Kicking the [Paper Towel] Habit, Part 1

paper-towels-590 When I started using less paper products in 2009, little did I realize the impact it would have on my lifestyle.

One of my grocery shopping staples was paper towels. Like clockwork, I probably went through 50-55 rolls a year, along with two or three 250-count packs of colored and/or printed paper napkins.

But a post found on the Apartment Re-Nest site changed all of that, and my  journey of less paper had begun.

That single roll of paper towels might be convenient, but the end result is anything but eco-friendly.

It’s been cited that  about 90% of all U.S. households use paper towels, and this means approximately 3,000 tons end up in landfills daily. Having been in existence only since 1932, paper towels now account for the 3rd largest item found in  landfills.

And yes, that seemingly innocent roll does come from tress, and a lot of them in fact.  The majority of conventional brands come from freshly cut virgin wood, and then bleached with chlorine. Does that sound healthy? What’s more,  that virgin wood doesn’t come from tree farms, but from a massive boreal forest  in Canada. When a tree is replanted, then it’s done in a controlled farm situation, and not back to its place of origin.

Armed with that piece of knowledge, I stopped, and went “cold paper” in one day. While not quite 100% paper-free, usage is down by 90% over the last 18 months!

Staring in May, 2009, the first roll lasted until mid-July—about four months. That followed another roll lasting four months until November. With the arrival of 2010, that third roll held out until March. That meant only 3 1/2 rolls were used in eight months instead of  my usual 30.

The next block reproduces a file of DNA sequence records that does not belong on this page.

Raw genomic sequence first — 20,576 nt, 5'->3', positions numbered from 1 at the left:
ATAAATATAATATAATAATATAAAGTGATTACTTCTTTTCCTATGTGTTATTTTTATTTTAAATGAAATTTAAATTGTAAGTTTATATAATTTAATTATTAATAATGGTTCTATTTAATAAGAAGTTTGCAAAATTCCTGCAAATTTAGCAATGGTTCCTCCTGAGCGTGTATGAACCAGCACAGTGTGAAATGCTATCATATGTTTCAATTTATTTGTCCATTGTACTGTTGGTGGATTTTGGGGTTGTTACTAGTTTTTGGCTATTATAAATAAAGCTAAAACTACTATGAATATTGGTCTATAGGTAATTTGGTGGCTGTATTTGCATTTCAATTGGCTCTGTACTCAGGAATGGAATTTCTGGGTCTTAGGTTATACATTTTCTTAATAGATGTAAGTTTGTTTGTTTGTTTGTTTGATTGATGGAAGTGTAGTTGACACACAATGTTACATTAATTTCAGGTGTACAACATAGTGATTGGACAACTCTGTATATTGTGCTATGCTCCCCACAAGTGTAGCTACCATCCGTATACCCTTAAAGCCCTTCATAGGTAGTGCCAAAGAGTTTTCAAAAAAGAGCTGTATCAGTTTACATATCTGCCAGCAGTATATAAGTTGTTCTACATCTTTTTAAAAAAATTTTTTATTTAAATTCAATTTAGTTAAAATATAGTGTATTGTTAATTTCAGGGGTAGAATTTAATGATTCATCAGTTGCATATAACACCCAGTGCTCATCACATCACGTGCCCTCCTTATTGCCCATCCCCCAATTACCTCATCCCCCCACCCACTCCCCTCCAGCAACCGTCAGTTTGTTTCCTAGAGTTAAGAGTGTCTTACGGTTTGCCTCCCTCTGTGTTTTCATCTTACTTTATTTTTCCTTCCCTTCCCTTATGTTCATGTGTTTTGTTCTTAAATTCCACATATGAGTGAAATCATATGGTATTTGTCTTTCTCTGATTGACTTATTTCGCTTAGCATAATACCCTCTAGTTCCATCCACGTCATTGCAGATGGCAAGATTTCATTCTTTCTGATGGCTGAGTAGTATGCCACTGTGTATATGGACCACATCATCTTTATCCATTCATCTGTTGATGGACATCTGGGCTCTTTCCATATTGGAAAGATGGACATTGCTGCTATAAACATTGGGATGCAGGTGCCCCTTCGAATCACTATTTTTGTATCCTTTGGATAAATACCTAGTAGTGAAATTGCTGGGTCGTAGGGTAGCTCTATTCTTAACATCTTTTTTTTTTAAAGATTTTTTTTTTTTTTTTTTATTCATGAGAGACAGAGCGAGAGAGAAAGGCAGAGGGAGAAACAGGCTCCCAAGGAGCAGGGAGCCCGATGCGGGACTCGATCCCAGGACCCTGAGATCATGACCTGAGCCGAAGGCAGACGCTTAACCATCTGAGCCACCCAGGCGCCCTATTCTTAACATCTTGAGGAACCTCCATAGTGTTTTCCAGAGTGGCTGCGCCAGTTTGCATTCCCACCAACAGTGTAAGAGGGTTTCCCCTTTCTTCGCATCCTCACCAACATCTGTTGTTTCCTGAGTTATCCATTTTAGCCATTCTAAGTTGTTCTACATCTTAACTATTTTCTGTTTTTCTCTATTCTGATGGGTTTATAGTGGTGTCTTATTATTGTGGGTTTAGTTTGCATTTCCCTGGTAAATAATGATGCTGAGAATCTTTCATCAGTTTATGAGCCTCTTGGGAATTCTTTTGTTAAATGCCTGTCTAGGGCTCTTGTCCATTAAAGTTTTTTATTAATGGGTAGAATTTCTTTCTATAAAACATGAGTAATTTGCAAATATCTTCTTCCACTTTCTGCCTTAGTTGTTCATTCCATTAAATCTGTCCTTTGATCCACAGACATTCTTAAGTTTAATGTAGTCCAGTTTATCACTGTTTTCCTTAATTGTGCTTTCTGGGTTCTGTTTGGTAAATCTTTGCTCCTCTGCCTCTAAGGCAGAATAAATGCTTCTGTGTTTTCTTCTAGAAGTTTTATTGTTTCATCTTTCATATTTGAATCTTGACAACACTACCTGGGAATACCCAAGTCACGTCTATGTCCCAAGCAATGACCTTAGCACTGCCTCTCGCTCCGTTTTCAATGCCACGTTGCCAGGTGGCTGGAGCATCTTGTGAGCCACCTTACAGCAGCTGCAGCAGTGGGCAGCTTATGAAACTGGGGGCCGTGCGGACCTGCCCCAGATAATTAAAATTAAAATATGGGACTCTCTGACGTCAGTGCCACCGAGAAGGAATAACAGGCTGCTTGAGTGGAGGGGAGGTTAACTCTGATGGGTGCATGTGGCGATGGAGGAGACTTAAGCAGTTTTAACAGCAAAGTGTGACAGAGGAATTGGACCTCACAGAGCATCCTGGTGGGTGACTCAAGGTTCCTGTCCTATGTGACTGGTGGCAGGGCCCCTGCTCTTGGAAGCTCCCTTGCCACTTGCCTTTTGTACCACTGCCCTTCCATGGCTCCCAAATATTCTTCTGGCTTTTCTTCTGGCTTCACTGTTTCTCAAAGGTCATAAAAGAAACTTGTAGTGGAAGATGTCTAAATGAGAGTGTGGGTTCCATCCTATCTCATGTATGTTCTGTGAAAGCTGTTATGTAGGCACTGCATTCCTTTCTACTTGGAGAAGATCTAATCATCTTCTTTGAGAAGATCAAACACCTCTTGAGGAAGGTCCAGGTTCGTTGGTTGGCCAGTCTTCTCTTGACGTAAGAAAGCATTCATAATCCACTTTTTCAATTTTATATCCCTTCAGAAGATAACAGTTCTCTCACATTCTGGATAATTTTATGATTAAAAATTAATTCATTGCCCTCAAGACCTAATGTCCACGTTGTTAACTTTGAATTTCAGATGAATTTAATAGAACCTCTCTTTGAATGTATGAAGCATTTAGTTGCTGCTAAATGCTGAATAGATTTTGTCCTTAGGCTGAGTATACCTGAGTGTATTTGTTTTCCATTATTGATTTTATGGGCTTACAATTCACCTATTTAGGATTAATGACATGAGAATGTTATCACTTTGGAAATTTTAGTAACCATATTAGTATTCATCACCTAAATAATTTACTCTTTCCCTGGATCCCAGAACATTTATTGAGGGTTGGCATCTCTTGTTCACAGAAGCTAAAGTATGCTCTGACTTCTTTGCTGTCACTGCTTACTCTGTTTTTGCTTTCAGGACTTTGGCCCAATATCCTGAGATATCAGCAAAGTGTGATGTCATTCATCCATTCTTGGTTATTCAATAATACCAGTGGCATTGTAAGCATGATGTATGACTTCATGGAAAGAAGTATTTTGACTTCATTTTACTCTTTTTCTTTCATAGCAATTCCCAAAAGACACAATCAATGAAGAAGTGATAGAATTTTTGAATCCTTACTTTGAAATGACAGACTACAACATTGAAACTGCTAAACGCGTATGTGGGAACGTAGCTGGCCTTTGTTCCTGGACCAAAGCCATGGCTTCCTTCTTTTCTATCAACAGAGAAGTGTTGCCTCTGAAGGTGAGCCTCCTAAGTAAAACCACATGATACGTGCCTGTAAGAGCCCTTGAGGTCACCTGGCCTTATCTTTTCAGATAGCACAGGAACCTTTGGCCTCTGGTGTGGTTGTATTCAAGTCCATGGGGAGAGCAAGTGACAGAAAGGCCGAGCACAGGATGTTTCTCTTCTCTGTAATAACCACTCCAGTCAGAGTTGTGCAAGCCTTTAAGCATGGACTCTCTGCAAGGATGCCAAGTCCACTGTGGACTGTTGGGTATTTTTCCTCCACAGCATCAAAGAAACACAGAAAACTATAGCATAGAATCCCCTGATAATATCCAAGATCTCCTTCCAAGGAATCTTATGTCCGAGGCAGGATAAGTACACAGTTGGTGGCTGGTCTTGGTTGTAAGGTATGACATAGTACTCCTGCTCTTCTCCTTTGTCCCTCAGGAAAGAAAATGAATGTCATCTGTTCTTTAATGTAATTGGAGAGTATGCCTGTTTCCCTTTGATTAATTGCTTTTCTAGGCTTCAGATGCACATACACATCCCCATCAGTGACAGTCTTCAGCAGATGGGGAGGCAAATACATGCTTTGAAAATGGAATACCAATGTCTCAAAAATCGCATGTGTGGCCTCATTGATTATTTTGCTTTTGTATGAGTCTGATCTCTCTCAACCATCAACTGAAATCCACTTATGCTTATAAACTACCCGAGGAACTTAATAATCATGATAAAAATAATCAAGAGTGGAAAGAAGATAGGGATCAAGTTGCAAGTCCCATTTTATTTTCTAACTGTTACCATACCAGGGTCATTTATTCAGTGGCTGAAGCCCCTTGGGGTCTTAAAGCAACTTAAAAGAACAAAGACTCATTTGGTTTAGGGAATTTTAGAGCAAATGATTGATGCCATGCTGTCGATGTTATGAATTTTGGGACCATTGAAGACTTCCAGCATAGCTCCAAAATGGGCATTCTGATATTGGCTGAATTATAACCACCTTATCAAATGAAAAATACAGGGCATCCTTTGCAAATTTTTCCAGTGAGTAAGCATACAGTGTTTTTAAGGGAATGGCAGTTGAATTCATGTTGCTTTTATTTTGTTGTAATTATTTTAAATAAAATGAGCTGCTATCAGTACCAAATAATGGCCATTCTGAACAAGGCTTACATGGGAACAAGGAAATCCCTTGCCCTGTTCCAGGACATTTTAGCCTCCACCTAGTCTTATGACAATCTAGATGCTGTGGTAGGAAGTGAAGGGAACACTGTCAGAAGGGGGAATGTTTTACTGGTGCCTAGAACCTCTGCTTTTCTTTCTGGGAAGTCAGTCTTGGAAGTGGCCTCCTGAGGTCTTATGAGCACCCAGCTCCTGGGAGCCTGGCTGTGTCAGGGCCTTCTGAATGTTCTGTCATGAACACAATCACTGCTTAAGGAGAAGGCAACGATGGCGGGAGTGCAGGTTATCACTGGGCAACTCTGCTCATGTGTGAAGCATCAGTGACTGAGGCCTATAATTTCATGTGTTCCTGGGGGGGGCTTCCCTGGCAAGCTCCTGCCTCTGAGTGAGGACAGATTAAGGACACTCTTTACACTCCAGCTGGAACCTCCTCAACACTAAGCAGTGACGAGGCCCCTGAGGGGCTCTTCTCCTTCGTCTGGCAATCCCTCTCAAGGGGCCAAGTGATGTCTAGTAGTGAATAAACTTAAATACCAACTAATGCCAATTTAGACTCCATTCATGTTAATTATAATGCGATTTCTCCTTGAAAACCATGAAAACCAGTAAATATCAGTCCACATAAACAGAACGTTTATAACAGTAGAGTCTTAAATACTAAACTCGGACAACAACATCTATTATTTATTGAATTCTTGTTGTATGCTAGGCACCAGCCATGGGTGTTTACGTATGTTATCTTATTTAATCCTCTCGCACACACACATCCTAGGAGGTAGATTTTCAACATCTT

Last year, only 3 rolls were used, and currently I’m just about finished with a roll that started on September 5—nearly 5 months ago.  If you compare 3 rolls as opposed to 50-54, that’s a 95% reduction—almost zero-waste.

On the subject of paper napkins, none were purchased last year. But carryout has been more of a challenge. About half the time, I’m able to ward off the stack of paper napkins stashed in my order bag. Sometimes, I hand them back to the server. Otherwise, I’d bring them home to a small “emergency pile” for visitors who still use paper.

The  next post will share some tips about how you can reduce your own paper towel usage.


About got2care

A Midwest, big-city Cultural Creative feminist, who believes that caring and creativity go together. Interests in my blogs can include: the green lifestyle, writing, educational reform, literary topics, and being creative.
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